Nineteenth Amendment to the Constitution of Sri Lanka
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The 19th Amendment (19A) to the Constitution of Sri Lanka was passed by the 225-member Sri Lankan Parliament with 215 voting in favor, one against, one abstained and seven were absent, on 28 April 2015. The amendment envisages the dilution of many powers of Executive Presidency, which had been in force since 1978. It is the most revolutionary reform ever applied to the Constitution of Sri Lanka since JR Jayawardhane became the first Executive President of Sri Lanka in 1978.
The amendment was a result of promise made by President Maithripala Sirisena leading up to the 2015 Presidential Election. The main prospect of the amendment was to repealing the 18th Amendment which gave the President extreme powers and to reinforce democracy in the country. It establishes a Constitutional Council (Sri Lanka) which will exercise some executive powers previously held by the President. The 19th amendment restores many components of the 17th amendment letting the Constitutional Council to set up the proposed Independent Commissions;
- The Election Commission.
- The Public Service Commission.
- The National Police Commission.
- The Audit Service Commission.
- The Human Rights Commission of Sri Lanka.
- The Commission to Investigate Allegations of Bribery or Corruption.
- The Finance Commission.
- The Delimitation Commission.
- The National Procurement Commission.
- The University Grants Commission.
In early May 2013 the Mahinda Rajapaksa Government had started drafting a constitutional amendment to reduce the terms of office of the President and the Chief Justice to five years each, instead of Six years for the President and unlimited term, to age 65, for the Chief Justice. According to the proposed amendment, there would be no limit, however, on how often a President could be re-elected. That drafted amendment had addressed National issues of power devolution and proposed to repeal land and Police powers vested with the Provincial Councils.
And by May 2013 then opposition political groups, diplomats and civil organizations like the People's Liberation Front or JVP, Jathika Hela Urumaya, Athuraliye Rathana Thero of Pivithuru Hetak National Movement, and Maduluwawe Sobitha Thero had proposed to change the Constitution back to a Westminster style Parliamentary system for the country to address various issues, especially the issues arisen by the 18th Amendment. The UNP had appointed a committee chaired by the Member of Parliament and former Bar Association President Wijeyadasa Rajapakshe to draft the constitution. The party also proposed as a novel system the Executive powers of the President to be exercised on political basis and to be subject to checks and balances. The proposals guaranteed the freedom of expression and the right to information. The UNP also proposed that the system of preference votes be abolished and the tenure of the Parliament and the Provincial Council fixed at five years. The Key-elements of the proposed Constitution were;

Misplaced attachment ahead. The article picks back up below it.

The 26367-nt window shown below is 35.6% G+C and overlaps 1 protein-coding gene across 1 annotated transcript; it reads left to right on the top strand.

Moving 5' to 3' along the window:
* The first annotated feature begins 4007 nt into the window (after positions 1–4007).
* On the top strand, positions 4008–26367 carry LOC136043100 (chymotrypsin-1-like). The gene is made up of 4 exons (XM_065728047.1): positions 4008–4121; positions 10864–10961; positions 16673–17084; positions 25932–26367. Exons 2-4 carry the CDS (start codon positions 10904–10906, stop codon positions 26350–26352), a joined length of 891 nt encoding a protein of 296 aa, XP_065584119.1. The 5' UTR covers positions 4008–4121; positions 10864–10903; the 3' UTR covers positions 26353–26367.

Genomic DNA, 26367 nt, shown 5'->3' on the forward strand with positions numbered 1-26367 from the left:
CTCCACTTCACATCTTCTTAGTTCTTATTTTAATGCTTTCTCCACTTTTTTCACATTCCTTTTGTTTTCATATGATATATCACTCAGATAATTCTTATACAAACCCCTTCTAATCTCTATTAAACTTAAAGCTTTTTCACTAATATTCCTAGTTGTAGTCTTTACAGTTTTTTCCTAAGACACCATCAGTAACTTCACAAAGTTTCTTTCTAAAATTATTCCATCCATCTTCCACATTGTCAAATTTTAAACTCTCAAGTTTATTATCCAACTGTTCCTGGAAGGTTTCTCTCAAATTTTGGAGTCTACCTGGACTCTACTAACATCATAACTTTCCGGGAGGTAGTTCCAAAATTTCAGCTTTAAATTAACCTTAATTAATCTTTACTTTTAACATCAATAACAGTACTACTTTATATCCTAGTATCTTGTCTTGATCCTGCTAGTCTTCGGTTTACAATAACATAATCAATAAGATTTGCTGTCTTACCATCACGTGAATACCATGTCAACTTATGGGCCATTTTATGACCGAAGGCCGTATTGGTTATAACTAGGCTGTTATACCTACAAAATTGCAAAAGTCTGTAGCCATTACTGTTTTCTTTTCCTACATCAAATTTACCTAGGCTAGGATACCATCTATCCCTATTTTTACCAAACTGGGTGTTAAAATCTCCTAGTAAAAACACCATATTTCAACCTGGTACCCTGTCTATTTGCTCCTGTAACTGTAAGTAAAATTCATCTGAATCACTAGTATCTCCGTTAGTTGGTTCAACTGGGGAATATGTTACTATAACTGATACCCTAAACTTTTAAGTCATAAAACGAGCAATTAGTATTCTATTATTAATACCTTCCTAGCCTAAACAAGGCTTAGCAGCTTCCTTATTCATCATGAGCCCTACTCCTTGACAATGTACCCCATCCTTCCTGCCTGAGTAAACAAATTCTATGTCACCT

- Restoration of the People’s Sovereignty
- Devolution of Powers
- Good Governance
- Participatory Democracy
Under the Soulbury Constitution which consisted of The Ceylon Independence Act, 1947 and The Ceylon (Constitution and Independence) Orders in Council 1947, Sri Lanka was then known as Ceylon. The Soulbury Constitution provided a parliamentary form of Government for Ceylon and for a Judicial Service Commission and a Public Service Commission. Minority rights were safeguarded by Article 29(2) of the Constitution. The Governor-General (The Viceregal Representative of the Queen of Ceylon, also Queen of the United Kingdom, as well as the other Commonwealth Realms, and therefore usually resident in London), the Senate and the House of Representatives exercised legislative power. The House of Representatives consisted of 101 Members, of which 95 were elected by universal suffrage and 6 were nominated by the Governor-General. That total number was increased to 151 by the 1959 Delimitation Commission and the term of the House was 5 years The S. W. R. D. Bandaranaike Government set up a Joint Select Committee of the Senate and the House of Representatives to consider a revision of the Constitution on 10 January 1958 but the Committee was unable to come to a final conclusion on account of the propagation of Parliament on 23 May 1959. A similar attempt by the Dudley Senanayake Government was failed due to such a propagation on 22 June 1968 too. The Senate consisted of 30 Members (elected 15 by the House and 15 by the Governor -General) was abolished on 2 October 1971.
Amendments to the 1946 Constitution
- 29 of 1954 on 06.07.1954 to amend section 29(2) to enable enactment of Act Nos.35 & 36 of 1954
- 35 of 1954 on 16.07.1954 to increase the number of Members to 105 for a specified period and to terminate the services of the then existing Delimitation Commissioners.
- 36 of 1954 on 16.07.1954 to make provision for the election of Members of the House of Representatives to represent persons registered as citizens of Ceylon under the Indian and Pakistani Residents (Citizenship) Act No.3 of 1949.
- 4 of 1959 on 06.02.1959 to appoint a Delimitation Commission; to amend section 47 regarding delegation of power to Parliamentary Secretaries and to repeal Act Nos. 35 &36 of 1954.
- 71 of 1961 on 30.12.1961 to include "Election judge" under section 55.
- 8 of 1964 on 12.03.1964 to place the post of Commissioner of Elections in the Constitution and to make financial provision to conduct elections.